Posted on February 23, 2017
Several former Soviet republics celebrate a holiday about the armed forces or defense of country today, February 23. This includes Russia, Belarus, Tajikistan (see below), several other Soviet republics, and today's focus, Kyrgyzstan.
Kyrgyzstan is one of the former-Soviet nations I hear least about. It's a landlocked nation (which means it has no border on an ocean or a sea connected to an ocean), and it is very mountainous. The relative isolation created from these two factors is complicated by the fact that, from ancient times, this land was at the crossroads of early civilizations and was on the "Silk Road" and other trade routes.
Isolation means that Kyrgyzstan's ancient culture has been, to some extent, preserved. But being a crossroads means that it has a long history of being dominated by foreign powers.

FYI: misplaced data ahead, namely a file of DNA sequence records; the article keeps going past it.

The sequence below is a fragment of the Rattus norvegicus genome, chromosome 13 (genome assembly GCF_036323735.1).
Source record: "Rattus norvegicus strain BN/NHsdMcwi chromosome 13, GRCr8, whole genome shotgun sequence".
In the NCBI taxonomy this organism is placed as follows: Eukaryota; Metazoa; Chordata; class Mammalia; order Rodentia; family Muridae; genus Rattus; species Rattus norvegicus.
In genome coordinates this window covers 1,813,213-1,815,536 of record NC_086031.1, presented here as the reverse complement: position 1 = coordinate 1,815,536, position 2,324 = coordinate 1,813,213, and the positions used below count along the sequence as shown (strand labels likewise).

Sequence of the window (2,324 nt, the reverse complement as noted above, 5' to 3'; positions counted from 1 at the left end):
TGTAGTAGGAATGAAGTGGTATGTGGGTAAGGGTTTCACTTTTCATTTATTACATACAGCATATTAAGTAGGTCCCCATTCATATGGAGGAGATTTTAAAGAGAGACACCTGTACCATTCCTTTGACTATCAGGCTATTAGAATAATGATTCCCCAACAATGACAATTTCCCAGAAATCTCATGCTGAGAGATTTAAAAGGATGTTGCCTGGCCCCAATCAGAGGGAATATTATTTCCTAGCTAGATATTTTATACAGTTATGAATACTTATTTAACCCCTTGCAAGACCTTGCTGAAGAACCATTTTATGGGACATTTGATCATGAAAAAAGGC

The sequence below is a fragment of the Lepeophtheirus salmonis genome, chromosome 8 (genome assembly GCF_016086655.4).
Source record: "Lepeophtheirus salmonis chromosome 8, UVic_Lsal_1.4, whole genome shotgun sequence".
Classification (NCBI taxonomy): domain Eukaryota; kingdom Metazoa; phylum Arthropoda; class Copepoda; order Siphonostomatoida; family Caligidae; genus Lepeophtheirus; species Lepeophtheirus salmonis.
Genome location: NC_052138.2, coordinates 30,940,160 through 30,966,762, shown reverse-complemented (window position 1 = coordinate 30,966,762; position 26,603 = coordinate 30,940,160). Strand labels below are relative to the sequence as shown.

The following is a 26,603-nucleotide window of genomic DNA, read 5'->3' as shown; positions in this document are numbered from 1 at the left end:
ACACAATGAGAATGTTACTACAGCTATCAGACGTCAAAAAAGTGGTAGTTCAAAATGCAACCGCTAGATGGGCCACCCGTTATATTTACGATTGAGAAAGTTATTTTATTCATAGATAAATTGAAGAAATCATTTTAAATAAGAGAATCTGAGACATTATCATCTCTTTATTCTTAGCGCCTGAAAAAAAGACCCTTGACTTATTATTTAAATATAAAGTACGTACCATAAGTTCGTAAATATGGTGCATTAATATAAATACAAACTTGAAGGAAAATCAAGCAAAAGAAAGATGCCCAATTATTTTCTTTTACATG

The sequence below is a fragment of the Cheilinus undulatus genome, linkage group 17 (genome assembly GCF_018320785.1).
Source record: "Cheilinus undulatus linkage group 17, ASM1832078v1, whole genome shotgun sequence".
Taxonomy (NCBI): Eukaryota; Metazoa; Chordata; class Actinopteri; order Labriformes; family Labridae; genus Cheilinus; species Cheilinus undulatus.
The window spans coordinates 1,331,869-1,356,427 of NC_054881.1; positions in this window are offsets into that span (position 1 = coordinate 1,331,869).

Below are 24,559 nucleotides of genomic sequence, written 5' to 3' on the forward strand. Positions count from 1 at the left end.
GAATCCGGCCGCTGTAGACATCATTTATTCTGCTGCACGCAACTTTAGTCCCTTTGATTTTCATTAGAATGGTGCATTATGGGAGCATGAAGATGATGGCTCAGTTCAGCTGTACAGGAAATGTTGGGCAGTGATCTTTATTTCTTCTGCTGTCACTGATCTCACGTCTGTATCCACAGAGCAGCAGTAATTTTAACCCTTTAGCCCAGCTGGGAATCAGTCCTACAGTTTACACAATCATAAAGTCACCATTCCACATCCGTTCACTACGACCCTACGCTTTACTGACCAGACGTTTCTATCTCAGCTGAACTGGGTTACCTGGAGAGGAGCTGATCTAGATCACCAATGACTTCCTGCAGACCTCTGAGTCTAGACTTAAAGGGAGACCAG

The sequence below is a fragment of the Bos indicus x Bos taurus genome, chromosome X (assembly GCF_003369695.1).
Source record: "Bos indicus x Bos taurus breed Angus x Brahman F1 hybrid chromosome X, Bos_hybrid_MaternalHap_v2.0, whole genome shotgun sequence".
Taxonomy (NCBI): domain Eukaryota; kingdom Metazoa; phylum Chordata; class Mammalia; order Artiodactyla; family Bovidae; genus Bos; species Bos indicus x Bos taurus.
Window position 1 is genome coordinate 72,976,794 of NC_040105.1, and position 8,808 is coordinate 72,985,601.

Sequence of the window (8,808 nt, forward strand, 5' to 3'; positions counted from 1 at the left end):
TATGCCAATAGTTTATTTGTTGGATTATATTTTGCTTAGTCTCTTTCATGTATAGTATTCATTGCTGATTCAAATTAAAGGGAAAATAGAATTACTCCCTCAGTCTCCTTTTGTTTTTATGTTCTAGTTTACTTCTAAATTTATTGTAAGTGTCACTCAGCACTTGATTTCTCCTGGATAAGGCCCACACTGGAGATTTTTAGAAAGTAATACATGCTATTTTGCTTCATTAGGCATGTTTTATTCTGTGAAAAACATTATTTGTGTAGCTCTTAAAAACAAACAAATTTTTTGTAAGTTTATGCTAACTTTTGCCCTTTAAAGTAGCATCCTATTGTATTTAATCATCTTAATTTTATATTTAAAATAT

And all of that means that visitors to Kyrgyzstan discover a wide variety of foods and languages and cultures - especially heavy with Persian, Mongolian, and Russian influences.
One common language is Russian, but Kyrgyz, a Turkic language, is the national language.
One Kyrgyz dish is laghman, which has thick wheat noodles, peppers and other vegetables, and a spicy vinegar sauce.
Bread is considered sacred in Kyrgyz culture; common types include naan (flat bread common in India and other Central Asian nations), thick Russian breads, and fried bread. Bread is often eaten dipped in jam or butter or honey, or even suspended in tea! Another dip for bread is like Turkish kaymak, a dairy product that is a lot like clotted cream.
|Isn't this bread oven surprising? I read that the dough|
hangs on the sides as it bakes into loaves of yummy,
Some Kyrgyz live in yurts.
Most Kyrgyz are Muslim, although earlier religious practices still coexist with Islam.
Check out this earlier post on Kyrgyzstan. And check out more beautiful photos of this little-known nation here.
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